I would go with the Opteron, it's specifically built for servers and workstations. I'm not familiar with the 800 series, a quick check on newegg listed the 885 at $2,200 so I'm assuming it's a high end server processor, either way at that price I would think you would want to stick with the 200 series.
The FX series is mainly designed for gaming, and in my opinion they're not worth the price. The FX-55 was $1000 a year ago and now you can pick one up for $200, it really doesn't seem worth the price to me considering how quickly they become obsolete.
I would say almost any generic CPUs will do fine wouldn't it? Unless you have specific needs. E.g. if you do lots of floating point calculations, you'll have to look at the processor architectures (or ask someone who remembers them off the top of their heads and have no life ) and find one which has more FPUs If your needs are really specific and you need vector calculations, you might even be able to adapt a graphics card for your needs.
But for a general purpose computer, I'd go with Core 2 Duo, seeing that it is the current performance leader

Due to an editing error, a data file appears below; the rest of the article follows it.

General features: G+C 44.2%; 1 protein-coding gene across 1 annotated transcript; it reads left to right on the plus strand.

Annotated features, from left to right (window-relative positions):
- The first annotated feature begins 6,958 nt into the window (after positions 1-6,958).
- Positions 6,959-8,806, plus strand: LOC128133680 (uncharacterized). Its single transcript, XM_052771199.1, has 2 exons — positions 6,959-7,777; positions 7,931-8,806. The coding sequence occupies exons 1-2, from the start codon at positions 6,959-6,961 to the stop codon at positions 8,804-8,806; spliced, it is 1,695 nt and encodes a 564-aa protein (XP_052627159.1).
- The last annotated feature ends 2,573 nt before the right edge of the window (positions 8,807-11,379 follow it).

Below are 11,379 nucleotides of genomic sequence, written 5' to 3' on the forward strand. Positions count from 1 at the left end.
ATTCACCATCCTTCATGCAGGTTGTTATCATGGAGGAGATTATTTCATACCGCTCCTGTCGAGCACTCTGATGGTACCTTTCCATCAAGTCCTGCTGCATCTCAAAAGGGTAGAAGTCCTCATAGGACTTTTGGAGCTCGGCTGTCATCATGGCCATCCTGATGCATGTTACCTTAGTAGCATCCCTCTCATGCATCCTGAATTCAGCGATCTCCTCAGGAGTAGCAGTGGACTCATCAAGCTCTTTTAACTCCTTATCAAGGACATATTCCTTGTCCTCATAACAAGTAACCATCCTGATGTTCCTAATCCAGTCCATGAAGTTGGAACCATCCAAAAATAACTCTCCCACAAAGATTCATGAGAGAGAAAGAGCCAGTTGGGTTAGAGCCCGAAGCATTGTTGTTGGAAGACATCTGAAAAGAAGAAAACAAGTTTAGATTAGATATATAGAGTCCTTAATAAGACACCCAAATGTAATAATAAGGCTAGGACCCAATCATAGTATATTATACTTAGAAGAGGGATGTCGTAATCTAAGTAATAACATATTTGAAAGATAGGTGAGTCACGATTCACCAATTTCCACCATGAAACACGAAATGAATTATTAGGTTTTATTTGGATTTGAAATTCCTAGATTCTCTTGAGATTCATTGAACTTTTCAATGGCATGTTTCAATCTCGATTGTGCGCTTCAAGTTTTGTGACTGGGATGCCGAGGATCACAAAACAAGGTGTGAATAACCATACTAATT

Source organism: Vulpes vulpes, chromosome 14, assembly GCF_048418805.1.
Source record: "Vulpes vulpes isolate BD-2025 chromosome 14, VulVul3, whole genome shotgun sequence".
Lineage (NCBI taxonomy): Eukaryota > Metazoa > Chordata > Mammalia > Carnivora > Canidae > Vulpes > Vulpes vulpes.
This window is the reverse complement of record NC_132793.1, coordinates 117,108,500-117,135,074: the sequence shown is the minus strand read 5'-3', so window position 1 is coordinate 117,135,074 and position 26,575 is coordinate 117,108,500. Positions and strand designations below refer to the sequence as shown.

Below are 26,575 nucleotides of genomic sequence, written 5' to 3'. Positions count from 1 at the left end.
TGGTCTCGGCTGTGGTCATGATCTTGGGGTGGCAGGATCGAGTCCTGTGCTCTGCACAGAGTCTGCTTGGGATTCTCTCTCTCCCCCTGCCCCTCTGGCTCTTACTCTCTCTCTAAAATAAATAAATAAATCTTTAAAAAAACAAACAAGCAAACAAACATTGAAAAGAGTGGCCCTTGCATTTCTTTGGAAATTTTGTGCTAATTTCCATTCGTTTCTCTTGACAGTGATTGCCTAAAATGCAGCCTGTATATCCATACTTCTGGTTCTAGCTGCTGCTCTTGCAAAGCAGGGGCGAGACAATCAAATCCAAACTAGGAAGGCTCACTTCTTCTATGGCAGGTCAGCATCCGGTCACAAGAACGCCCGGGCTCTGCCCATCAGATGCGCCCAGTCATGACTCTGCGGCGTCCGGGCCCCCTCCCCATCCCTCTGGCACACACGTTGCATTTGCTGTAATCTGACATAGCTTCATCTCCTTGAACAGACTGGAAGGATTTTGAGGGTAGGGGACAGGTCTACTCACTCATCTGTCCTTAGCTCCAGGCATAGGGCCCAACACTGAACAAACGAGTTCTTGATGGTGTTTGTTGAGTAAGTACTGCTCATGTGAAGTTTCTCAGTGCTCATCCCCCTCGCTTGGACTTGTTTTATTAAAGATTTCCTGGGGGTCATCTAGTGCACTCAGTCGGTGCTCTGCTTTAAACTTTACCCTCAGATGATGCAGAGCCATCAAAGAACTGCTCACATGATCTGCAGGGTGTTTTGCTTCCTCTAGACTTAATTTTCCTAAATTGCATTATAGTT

Ok, so the FX is essentially a crippled Opteron. The opteron has 3 Hypertransports, so does the FX, but the FX has two of them disabled. The opteron 200 series is a max 2 way proc, and the 800 series is a max 8 way proc. I would go with a dual core opteron.
Dustin has touched on it a little above, but pretty much all the current gen offerings from intel and AMD are the same, the difference mostly between ranges is how many processors you put on a motherboard as well as certain features disabled on low end chips. There is also the issue of what sort of memory do you need. Of course really you need to look at the applications that will be used before deciding. I expect in the end you will want to be looking at either a dual processor, dual core Opteron 200 or 2000 series or Intel Woodcrest setup with ECC, registered or fully buffered memory.